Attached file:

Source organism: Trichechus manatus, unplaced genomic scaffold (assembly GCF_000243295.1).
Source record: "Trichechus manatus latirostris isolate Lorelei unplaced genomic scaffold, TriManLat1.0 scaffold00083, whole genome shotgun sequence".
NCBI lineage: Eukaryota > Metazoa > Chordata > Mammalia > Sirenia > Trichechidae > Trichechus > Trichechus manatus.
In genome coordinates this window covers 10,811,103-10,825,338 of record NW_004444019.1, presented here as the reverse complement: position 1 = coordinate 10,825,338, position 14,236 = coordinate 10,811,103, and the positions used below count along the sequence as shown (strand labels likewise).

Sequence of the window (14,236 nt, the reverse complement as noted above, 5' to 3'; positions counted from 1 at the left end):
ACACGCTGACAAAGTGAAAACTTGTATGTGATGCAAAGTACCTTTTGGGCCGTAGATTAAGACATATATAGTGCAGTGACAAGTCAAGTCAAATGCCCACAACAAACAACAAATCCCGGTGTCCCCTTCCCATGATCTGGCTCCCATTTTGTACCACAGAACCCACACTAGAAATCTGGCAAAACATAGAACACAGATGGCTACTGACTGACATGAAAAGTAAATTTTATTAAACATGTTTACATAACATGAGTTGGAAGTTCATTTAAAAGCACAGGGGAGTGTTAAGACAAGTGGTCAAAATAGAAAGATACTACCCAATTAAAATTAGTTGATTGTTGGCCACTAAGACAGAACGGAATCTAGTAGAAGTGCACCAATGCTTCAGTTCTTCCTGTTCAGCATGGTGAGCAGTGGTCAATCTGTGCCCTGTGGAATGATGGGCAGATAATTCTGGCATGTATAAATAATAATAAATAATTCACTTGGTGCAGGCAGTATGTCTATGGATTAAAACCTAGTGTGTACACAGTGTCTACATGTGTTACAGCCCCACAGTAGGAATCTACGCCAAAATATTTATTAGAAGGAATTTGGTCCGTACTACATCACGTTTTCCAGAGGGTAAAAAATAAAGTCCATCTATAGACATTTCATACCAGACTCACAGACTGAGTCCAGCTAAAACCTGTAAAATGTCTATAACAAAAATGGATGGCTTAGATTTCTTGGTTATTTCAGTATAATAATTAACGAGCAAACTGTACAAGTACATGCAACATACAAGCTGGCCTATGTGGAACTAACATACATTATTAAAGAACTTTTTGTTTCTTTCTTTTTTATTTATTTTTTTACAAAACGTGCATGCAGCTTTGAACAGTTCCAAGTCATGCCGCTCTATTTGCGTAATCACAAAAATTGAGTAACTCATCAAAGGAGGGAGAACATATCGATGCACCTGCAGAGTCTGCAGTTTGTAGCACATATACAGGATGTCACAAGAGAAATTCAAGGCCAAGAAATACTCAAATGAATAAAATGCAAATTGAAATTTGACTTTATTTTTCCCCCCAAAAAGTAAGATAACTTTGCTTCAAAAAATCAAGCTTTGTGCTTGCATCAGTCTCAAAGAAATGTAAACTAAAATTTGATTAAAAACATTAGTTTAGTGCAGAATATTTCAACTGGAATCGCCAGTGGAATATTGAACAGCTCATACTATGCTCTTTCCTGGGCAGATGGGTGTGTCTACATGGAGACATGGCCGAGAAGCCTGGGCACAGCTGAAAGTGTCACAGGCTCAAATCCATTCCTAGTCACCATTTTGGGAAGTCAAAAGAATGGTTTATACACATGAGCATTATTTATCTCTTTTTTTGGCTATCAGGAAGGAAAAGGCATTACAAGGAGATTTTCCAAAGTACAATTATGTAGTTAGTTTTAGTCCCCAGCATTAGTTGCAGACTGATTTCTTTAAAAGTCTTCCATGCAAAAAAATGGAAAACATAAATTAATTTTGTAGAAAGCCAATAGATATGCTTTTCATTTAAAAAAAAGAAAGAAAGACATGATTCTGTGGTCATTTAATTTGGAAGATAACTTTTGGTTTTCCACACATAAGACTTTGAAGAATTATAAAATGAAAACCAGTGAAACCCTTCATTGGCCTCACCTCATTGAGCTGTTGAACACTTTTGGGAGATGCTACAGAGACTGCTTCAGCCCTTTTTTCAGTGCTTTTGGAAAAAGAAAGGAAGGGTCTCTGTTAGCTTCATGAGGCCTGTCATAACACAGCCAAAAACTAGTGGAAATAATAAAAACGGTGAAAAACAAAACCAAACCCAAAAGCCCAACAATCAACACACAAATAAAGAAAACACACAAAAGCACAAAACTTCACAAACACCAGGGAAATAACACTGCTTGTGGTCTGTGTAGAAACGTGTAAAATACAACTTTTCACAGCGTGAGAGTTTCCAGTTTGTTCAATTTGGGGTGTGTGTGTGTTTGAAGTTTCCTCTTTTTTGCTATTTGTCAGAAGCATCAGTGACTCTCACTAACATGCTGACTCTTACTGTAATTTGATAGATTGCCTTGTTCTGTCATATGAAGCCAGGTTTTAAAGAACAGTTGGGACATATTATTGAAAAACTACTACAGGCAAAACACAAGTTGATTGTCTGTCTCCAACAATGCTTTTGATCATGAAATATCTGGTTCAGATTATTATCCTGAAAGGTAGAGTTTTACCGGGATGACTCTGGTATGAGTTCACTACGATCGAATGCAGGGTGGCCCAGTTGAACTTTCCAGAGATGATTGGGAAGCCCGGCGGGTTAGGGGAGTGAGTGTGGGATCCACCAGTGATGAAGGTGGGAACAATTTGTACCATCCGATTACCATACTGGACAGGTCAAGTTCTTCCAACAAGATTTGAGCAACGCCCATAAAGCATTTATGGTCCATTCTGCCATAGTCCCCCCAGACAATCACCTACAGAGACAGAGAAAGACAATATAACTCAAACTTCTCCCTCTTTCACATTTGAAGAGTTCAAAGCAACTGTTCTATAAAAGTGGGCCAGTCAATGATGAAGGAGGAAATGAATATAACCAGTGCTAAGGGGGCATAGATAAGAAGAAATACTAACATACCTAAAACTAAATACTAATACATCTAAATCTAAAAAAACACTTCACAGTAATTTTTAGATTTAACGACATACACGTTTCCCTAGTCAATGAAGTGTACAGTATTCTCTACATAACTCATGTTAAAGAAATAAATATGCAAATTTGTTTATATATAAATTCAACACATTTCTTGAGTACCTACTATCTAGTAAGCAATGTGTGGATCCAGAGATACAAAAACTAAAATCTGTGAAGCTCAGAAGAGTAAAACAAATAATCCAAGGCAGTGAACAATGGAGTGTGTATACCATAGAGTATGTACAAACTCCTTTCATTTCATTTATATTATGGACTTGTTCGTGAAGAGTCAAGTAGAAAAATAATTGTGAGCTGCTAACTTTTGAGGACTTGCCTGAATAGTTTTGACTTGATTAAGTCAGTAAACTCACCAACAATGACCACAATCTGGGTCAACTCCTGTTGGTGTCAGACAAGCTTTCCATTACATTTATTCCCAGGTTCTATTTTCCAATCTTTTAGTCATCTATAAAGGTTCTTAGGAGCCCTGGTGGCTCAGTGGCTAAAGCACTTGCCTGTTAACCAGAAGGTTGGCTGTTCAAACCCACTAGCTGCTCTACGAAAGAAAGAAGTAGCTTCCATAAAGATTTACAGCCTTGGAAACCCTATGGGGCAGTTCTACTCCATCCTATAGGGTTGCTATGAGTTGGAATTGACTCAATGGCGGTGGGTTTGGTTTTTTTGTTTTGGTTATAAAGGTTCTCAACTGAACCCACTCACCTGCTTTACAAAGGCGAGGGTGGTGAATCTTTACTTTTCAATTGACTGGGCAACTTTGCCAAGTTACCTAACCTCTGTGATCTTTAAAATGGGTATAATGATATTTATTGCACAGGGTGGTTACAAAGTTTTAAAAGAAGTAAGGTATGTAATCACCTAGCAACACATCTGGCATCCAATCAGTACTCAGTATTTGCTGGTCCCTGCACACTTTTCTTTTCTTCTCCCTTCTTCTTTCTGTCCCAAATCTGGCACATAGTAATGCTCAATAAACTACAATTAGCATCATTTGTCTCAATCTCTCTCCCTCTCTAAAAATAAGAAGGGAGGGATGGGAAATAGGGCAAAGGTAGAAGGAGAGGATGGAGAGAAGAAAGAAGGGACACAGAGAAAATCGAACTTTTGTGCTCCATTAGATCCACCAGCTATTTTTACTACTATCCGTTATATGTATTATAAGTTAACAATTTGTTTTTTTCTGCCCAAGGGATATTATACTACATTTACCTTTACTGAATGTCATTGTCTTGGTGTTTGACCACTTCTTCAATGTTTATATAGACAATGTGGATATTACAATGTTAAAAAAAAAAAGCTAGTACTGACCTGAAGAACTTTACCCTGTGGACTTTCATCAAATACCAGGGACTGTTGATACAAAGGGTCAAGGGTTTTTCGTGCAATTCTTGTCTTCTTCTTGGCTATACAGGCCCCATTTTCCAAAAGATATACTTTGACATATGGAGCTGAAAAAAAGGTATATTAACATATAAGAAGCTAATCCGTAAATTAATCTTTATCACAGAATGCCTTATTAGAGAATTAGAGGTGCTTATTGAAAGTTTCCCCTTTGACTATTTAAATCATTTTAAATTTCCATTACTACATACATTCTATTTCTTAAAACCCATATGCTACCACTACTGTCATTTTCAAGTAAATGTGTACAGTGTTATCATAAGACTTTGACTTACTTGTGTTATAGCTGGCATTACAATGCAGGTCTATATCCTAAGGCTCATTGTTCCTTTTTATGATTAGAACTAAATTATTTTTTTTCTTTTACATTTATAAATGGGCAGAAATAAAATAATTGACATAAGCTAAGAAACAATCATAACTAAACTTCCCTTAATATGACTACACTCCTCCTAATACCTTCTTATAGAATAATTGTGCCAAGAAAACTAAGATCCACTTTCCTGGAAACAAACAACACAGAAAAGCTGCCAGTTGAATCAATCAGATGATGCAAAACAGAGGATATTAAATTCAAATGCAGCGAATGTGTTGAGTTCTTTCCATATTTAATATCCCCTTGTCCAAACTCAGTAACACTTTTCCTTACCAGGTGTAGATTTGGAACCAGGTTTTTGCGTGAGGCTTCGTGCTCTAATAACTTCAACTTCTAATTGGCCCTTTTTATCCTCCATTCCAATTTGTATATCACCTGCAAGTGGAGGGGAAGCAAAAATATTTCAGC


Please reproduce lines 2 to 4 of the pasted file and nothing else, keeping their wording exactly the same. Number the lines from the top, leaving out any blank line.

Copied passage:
Source record: "Trichechus manatus latirostris isolate Lorelei unplaced genomic scaffold, TriManLat1.0 scaffold00083, whole genome shotgun sequence".
NCBI lineage: Eukaryota > Metazoa > Chordata > Mammalia > Sirenia > Trichechidae > Trichechus > Trichechus manatus.
In genome coordinates this window covers 10,811,103-10,825,338 of record NW_004444019.1, presented here as the reverse complement: position 1 = coordinate 10,825,338, position 14,236 = coordinate 10,811,103, and the positions used below count along the sequence as shown (strand labels likewise).